Vista boot loader on first sector of partition?


Active Member
WELL, I have been messing around trying to get this system booting with a whole bunch of operating systems, and I think I have finally found a solution... NOW, the only problem that I am having is that I need to just boot everything from the boot.ini to I want to AVOID having the vista bootloader take over my system.

I dont currently have vista installed on the system, but I am looking to install vista and NOT install the vista bootloader on the MBR... is there a way to do this?

Say I already have vista on the MBR, is there a way to "copy" it to the partition that I want to boot vista from?

I hope the question is clear, but if I need clarification, let me know :smile:
Vista will not boot without its bootloader. So what you want is impossible. Vista does not recognize the boot.ini file and adding Vista to it wont do anything.
Vista will not boot without its bootloader. So what you want is impossible. Vista does not recognize the boot.ini file and adding Vista to it wont do anything.

I know that just adding a simple entry for vista in the boot.ini will not work... HOWEVER, there must be a way to trigger the vista boot loader from the boot.ini... I want the system to start from the boot.ini, but its fine if VISTA (and vista only) starts from the vista boot loader.

As for the other thing, is there a way to just locally install vista on a partition without it affecting the MBR or any other partitions on the system?

My current set-up is:

Partition 1 - Primary Partition (FAT32) With DOS
Partition 2 - Primary Partition (NTFS) with windows XP
Partition 3 - Primary Partition (NTFS) with NOTHING on it... want to add vista here
Partition 4 - Primary Partition (ext3) with Red Hat Linux on it

Right now I boot all 3 operating systems from the boot.ini and I want to get vista in there too. The reason I have all the primary partitions is because I wanted to have the cleanest possible drive structure because I use a duplicator machine to copy these drives quite often, and found that when I had all the stupid extended partitions created by vista and XP that the duplicator was not able to properly copy the drives...

I can try to get this set-up using the vista bootloader, but dont know if I will be able to get it going. I will try to just pop vista on this drive, but not too sure how things are going to work out. Hopefully vista wont add stupid extended partitions or anything like that on the drive...

SO... any other suggestions for what I could do?!?
The only thing you can do is have the Vista boot loader with the option to choose legacy windows. From there it will select the boot.ini and give you the options with the other 3. There is no way to trick the bcd to been seen in the boot.ini nor is there anyway to get around this.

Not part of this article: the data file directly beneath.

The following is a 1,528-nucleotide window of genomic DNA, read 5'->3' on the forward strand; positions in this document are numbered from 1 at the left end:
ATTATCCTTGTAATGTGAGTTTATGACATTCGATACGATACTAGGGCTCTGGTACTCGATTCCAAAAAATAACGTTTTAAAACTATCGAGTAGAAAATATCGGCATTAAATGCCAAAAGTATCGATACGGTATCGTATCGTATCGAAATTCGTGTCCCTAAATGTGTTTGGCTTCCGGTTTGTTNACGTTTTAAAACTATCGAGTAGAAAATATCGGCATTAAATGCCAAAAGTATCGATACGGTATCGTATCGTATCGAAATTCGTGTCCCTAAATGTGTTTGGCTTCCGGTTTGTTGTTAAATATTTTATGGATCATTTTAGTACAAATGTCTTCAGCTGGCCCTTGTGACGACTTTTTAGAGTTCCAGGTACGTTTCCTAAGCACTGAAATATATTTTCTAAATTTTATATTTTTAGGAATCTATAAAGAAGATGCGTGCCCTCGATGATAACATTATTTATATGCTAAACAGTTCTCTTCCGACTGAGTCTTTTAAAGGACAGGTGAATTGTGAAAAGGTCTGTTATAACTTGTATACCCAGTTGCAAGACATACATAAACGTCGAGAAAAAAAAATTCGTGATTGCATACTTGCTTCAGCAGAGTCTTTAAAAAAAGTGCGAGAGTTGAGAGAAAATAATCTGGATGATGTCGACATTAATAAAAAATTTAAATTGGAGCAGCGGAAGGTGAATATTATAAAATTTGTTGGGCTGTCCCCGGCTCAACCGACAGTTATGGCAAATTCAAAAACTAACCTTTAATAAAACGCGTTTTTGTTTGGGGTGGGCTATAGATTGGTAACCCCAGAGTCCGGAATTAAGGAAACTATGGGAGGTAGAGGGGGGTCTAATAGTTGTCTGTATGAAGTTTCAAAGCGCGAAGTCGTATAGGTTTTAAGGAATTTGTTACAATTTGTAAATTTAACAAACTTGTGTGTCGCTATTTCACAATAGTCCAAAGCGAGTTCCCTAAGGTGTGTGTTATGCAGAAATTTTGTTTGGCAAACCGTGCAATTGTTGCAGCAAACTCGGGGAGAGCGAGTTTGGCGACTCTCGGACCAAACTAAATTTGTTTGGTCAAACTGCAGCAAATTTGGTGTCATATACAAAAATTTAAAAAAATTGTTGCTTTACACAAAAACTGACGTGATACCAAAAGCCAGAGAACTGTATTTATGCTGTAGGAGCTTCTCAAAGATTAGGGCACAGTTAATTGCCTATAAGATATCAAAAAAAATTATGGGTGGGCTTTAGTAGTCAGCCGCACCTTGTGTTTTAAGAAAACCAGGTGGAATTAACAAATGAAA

Easiest thing is to add these entries to the BCD and use the Vista bootloader. EasyBCD can help with the XP and Linux. Not sure about the DOS though. That you might have to add manually. Sorry to say it but that is the only real answer. Vista is real picky in this aspect and there isnt any trick to make it been seen at all in the boot.ini.
Yep, Mak is right - you cannot install the Vista Bootloader to the bootsector, you must have it in the MBR.

Anyway, what's so bad about having the Vista bootloader in the MBR?
Yeah! All the hard work i have put into learning Vista and everything abou tit, along with the coding that i am trying to teach myself, is finally starting to pay off.:brows:

At least i do know what i am talking about for the most part. Feels good to be right about something.:??
lol - you really don't give yourself the credit you deserve, Mak. You're not an MVP for no reason, you know!
Hahaha, having a little "moment" up there now are we... :tongueout:

Anyways, the reason I dont want to have the BCD in the MBR is because I am using partition magic and Acronis Disk Director to set up the partitions, and what I am trying to do now is just have 4 primary partitions and have all the operating systems boot from that.

When I install vista to the MBR, it starts to register all these problems with the hard drive structure in Partition Magic (Even though everything works) so I am wondering if maybe this is the cause that is not letting the drives be duplicated properly...
The only other option i know of is to use your BIOS and the F12 key to choose your OS. That is if you BIOS allows for you to use it as a boot selector. That way you could leave the boot.ini alone and then use the F12 function to choose Vista. but i dont think you can then use all your HDD space among all drives.